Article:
Student:  Yes.  I  think  that  is  a  fair  statement  of  my  position,  Socrates.  
 
Socrates:  Tell  me,  is  it  possible  to  earn  great  sums  of  money  and  yet  not  live  a  
good  life?  
 
Student:  I  don’t  know  what  you  mean.  
 
Socrates:  Imagine,  for  the  sake  of  argument,  that  a  wealthy  businessman  drinks  
too  much,  eats  bad  food,  and  smokes.  Would  you  say  he  is  living  a  good  life?  
 
Student:  He  might  think  he  is.  He  might  be  having  fun.  
 
Socrates:  But  is  it  a  good  life?  What  if  his  lifestyle  causes  health  problems.  We  
might  also  imagine  that  he  treats  his  work  colleagues  badly.  Earning  large  
amounts  of  money  does  not  guarantee  that  one  is  nice  to  other  people.  Let’s  
imagine  that  this  hypothetical  man  is  highly  disagreeable  and  people  grow  to  
dislike  him.  Would  it  be  fair  to  say  that  he  is  not  living  a  good  life?  
 
Student:  In  this  case  he  would  not  be  living  a  good  life.  
 
Socrates:  But  he  has  a  highly  paid  job.  Do  you  agree,  then,  that  having  a  highly  
paid  job  is  not  sufficient  for  living  a  good  life?  

 
Student:  I  suppose  so.  You  need  to  know  how  to  spend  your  money  wisely  and  
treat  people  well.  
 
Socrates:  How  do  you  get  to  know  these  things?  
 
Student:  We  learn  them.  
 
Socrates:  Is  it  fair  to  say  that  you  learn  these  things  at  school  through  
discussions  and  lessons.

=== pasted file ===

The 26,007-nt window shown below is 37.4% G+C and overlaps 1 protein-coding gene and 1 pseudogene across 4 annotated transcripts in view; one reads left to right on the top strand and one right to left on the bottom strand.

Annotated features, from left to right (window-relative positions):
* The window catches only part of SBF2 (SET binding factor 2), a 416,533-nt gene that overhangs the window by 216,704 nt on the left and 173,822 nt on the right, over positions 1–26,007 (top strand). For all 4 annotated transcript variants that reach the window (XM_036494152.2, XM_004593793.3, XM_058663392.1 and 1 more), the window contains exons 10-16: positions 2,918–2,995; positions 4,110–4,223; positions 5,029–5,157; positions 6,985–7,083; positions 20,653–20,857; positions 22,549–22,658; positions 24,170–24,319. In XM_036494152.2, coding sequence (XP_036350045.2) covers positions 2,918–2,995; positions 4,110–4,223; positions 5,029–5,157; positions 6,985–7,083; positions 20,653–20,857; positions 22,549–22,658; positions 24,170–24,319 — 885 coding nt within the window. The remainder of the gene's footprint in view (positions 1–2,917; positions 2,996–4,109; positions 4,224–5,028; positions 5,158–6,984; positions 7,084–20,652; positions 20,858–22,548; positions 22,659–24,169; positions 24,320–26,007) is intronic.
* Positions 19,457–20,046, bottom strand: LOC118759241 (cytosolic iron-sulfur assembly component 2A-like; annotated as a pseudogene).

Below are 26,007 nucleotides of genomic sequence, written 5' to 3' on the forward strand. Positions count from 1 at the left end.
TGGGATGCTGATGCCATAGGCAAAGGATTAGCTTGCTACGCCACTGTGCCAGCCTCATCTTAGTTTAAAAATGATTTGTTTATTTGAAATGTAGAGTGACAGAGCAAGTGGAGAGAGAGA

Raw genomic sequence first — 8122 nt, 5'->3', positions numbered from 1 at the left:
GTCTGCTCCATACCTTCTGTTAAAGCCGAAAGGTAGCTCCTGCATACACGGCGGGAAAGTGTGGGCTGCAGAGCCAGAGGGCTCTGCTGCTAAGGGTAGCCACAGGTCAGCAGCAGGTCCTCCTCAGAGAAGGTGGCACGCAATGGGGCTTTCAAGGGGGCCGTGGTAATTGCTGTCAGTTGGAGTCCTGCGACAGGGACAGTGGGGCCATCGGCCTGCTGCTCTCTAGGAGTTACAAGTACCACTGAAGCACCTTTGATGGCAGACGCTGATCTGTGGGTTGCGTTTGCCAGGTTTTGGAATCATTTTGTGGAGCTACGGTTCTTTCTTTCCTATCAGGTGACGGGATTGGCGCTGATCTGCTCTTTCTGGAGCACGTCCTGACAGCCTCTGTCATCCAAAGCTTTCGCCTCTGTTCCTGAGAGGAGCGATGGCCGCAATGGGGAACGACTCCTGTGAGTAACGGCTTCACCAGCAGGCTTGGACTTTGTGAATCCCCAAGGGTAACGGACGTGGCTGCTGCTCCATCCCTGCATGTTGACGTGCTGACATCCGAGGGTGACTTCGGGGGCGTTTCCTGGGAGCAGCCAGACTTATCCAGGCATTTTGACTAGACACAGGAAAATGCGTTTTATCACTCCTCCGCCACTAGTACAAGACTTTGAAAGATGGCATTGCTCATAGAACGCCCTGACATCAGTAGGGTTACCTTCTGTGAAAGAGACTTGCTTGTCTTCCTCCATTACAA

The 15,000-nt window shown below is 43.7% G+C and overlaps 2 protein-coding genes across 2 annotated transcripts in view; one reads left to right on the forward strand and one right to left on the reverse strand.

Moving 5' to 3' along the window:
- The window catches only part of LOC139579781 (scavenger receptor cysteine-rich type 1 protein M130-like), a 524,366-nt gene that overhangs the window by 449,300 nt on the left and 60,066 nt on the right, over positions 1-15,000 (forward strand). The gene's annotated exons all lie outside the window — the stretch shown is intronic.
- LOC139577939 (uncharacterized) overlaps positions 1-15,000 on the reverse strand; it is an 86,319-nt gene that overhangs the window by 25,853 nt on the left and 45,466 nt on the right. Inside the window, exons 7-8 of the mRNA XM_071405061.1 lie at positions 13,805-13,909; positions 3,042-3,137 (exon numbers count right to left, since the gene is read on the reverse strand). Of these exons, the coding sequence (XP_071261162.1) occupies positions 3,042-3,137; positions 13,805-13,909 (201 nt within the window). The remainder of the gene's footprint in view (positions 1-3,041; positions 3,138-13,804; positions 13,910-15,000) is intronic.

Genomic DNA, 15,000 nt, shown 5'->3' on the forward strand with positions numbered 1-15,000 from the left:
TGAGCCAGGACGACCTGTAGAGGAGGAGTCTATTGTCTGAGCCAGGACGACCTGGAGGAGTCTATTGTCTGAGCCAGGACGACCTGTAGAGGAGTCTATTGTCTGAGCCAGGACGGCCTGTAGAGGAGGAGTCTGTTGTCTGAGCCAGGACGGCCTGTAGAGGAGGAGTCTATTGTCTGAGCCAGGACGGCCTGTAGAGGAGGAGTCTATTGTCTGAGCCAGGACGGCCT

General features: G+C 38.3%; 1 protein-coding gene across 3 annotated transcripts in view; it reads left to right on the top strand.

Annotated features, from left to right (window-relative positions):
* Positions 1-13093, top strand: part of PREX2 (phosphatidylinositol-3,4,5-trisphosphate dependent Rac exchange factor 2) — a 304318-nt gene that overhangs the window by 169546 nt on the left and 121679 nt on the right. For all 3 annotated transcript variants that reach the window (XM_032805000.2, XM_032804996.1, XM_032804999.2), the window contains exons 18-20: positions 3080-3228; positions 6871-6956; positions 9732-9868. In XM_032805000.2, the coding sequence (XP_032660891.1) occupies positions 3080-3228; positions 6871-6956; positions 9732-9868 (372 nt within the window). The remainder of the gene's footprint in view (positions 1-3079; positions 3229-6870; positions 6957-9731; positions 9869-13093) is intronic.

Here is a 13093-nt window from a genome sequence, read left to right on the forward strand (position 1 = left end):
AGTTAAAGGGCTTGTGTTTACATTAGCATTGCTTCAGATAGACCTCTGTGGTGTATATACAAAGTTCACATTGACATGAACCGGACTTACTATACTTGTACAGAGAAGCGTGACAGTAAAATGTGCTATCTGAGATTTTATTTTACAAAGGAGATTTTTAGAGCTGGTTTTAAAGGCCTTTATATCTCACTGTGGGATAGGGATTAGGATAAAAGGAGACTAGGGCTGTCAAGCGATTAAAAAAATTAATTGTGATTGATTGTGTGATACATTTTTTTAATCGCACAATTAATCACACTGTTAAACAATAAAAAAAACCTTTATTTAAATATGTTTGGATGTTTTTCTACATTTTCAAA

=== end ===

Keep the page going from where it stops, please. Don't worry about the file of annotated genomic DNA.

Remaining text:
Student:  Yes.  
 
Socrates:  So,  if  the  purpose  of  education  is  to  learn  how  to  live  a  good  life,  would  
you  agree  that  gaining  qualification  is  not  sufficient  to  meet  that  end?  
 
Student:  I  don’t  understand.  
 
Socrates:  The  qualification  allows  you  to  get  higher  qualifications  in  order  to  get  
a  highly  paid  job.  Be  we  have  agreed  that  a  highly  paid  job  is  insufficient  for  
living  a  good  life.  You  need  more,  right?  
 
Student:  Yes.  
 
Socrates:  But  we  agree  that  the  purpose  of  education  is  to  lead  a  good  life.  
 
Student:  Yes  we  did,  Socrates  
 
Socrates:  Does  it  not  follow  that  if  a  qualification  is  insufficient  to  living  a  good  
life,  but  the  purpose  of  education  is  to  live  a  good  life,  there  must  be  more  to  
education  than  gaining  a  qualification?  
 
Student:  When  you  put  it  this  way,  I  must  agree.    

 
Socrates:  Would  it  therefore  be  fair  to  suggest  there  are  many  important  things  
to  discuss  in  class  that  might  not  be  on  the  test?  This  conversation  might  count  as  
one  of  those  things.  
 
Student:  I  suppose  you  are  right.  
 
Socrates:  Let  us  therefore  make  the  most  of  the  education  opportunity  that  lies  
before  us.  Certainly,  do  your  best  to  pass  the  course  test.  But  let’s  not  limit  your  
education  to  what  is  on  the  test.  Life  is  complex,  but  if  you  can  learn  how  to  
examine  it,  you  will  come  to  understand  how  to  live  it  well.  
 
Student:  Thank  you  Socrates.